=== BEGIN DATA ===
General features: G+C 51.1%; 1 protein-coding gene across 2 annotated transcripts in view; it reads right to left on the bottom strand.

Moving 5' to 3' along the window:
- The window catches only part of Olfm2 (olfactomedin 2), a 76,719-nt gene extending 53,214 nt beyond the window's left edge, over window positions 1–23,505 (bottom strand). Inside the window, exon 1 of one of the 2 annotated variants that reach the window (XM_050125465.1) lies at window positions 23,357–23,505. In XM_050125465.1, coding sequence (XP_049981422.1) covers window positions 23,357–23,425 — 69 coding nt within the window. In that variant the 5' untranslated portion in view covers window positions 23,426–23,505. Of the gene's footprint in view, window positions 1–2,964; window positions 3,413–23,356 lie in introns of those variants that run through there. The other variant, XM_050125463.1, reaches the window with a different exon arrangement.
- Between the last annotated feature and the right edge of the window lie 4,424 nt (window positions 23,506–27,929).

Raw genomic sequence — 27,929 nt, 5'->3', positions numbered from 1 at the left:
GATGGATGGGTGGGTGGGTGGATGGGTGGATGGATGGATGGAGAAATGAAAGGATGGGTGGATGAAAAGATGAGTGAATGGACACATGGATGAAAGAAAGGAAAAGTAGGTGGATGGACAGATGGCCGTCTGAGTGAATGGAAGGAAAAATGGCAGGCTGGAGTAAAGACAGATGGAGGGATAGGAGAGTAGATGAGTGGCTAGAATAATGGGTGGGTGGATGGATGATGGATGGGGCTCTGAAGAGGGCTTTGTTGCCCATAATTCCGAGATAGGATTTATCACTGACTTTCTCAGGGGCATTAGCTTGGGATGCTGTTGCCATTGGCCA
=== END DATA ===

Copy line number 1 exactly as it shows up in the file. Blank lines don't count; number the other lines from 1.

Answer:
General features: G+C 51.1%; 1 protein-coding gene across 2 annotated transcripts in view; it reads right to left on the bottom strand.